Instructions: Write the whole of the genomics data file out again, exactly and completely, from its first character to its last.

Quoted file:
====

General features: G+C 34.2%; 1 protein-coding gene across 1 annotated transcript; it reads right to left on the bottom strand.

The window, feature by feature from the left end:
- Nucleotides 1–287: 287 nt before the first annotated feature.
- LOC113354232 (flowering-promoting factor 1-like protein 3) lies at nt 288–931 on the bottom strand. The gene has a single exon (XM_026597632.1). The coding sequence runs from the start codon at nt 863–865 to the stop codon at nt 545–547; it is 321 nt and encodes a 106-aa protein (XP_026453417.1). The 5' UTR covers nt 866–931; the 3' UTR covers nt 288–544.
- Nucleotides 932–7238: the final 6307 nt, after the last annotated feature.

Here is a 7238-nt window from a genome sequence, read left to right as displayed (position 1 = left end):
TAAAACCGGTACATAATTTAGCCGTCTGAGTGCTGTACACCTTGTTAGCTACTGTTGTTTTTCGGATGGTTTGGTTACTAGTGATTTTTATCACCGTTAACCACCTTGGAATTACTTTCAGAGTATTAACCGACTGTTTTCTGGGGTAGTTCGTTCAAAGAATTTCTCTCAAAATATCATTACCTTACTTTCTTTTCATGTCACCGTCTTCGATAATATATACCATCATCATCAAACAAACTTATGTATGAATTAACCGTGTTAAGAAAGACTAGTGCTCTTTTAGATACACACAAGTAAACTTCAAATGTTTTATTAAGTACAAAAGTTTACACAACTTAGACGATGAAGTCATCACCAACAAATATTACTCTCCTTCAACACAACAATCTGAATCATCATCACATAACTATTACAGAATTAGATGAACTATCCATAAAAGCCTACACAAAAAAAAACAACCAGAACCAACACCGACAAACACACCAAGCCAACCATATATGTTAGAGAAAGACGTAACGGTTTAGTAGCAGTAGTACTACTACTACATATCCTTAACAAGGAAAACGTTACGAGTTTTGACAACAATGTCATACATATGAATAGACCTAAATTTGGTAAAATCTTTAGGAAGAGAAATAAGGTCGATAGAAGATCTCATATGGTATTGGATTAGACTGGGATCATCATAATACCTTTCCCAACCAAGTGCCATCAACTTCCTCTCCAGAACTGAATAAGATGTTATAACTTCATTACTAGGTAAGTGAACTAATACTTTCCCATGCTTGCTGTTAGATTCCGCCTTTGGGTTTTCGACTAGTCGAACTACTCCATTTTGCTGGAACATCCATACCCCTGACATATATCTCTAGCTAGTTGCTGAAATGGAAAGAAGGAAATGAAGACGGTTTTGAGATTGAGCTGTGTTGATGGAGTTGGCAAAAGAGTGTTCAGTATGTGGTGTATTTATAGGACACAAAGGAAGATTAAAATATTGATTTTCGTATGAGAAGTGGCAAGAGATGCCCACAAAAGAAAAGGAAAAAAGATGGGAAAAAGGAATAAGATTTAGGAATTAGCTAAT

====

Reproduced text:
General features: G+C 34.2%; 1 protein-coding gene across 1 annotated transcript; it reads right to left on the bottom strand.

The window, feature by feature from the left end:
- Nucleotides 1–287: 287 nt before the first annotated feature.
- LOC113354232 (flowering-promoting factor 1-like protein 3) lies at nt 288–931 on the bottom strand. The gene has a single exon (XM_026597632.1). The coding sequence runs from the start codon at nt 863–865 to the stop codon at nt 545–547; it is 321 nt and encodes a 106-aa protein (XP_026453417.1). The 5' UTR covers nt 866–931; the 3' UTR covers nt 288–544.
- Nucleotides 932–7238: the final 6307 nt, after the last annotated feature.

Here is a 7238-nt window from a genome sequence, read left to right as displayed (position 1 = left end):
TAAAACCGGTACATAATTTAGCCGTCTGAGTGCTGTACACCTTGTTAGCTACTGTTGTTTTTCGGATGGTTTGGTTACTAGTGATTTTTATCACCGTTAACCACCTTGGAATTACTTTCAGAGTATTAACCGACTGTTTTCTGGGGTAGTTCGTTCAAAGAATTTCTCTCAAAATATCATTACCTTACTTTCTTTTCATGTCACCGTCTTCGATAATATATACCATCATCATCAAACAAACTTATGTATGAATTAACCGTGTTAAGAAAGACTAGTGCTCTTTTAGATACACACAAGTAAACTTCAAATGTTTTATTAAGTACAAAAGTTTACACAACTTAGACGATGAAGTCATCACCAACAAATATTACTCTCCTTCAACACAACAATCTGAATCATCATCACATAACTATTACAGAATTAGATGAACTATCCATAAAAGCCTACACAAAAAAAAACAACCAGAACCAACACCGACAAACACACCAAGCCAACCATATATGTTAGAGAAAGACGTAACGGTTTAGTAGCAGTAGTACTACTACTACATATCCTTAACAAGGAAAACGTTACGAGTTTTGACAACAATGTCATACATATGAATAGACCTAAATTTGGTAAAATCTTTAGGAAGAGAAATAAGGTCGATAGAAGATCTCATATGGTATTGGATTAGACTGGGATCATCATAATACCTTTCCCAACCAAGTGCCATCAACTTCCTCTCCAGAACTGAATAAGATGTTATAACTTCATTACTAGGTAAGTGAACTAATACTTTCCCATGCTTGCTGTTAGATTCCGCCTTTGGGTTTTCGACTAGTCGAACTACTCCATTTTGCTGGAACATCCATACCCCTGACATATATCTCTAGCTAGTTGCTGAAATGGAAAGAAGGAAATGAAGACGGTTTTGAGATTGAGCTGTGTTGATGGAGTTGGCAAAAGAGTGTTCAGTATGTGGTGTATTTATAGGACACAAAGGAAGATTAAAATATTGATTTTCGTATGAGAAGTGGCAAGAGATGCCCACAAAAGAAAAGGAAAAAAGATGGGAAAAAGGAATAAGATTTAGGAATTAGCTAAT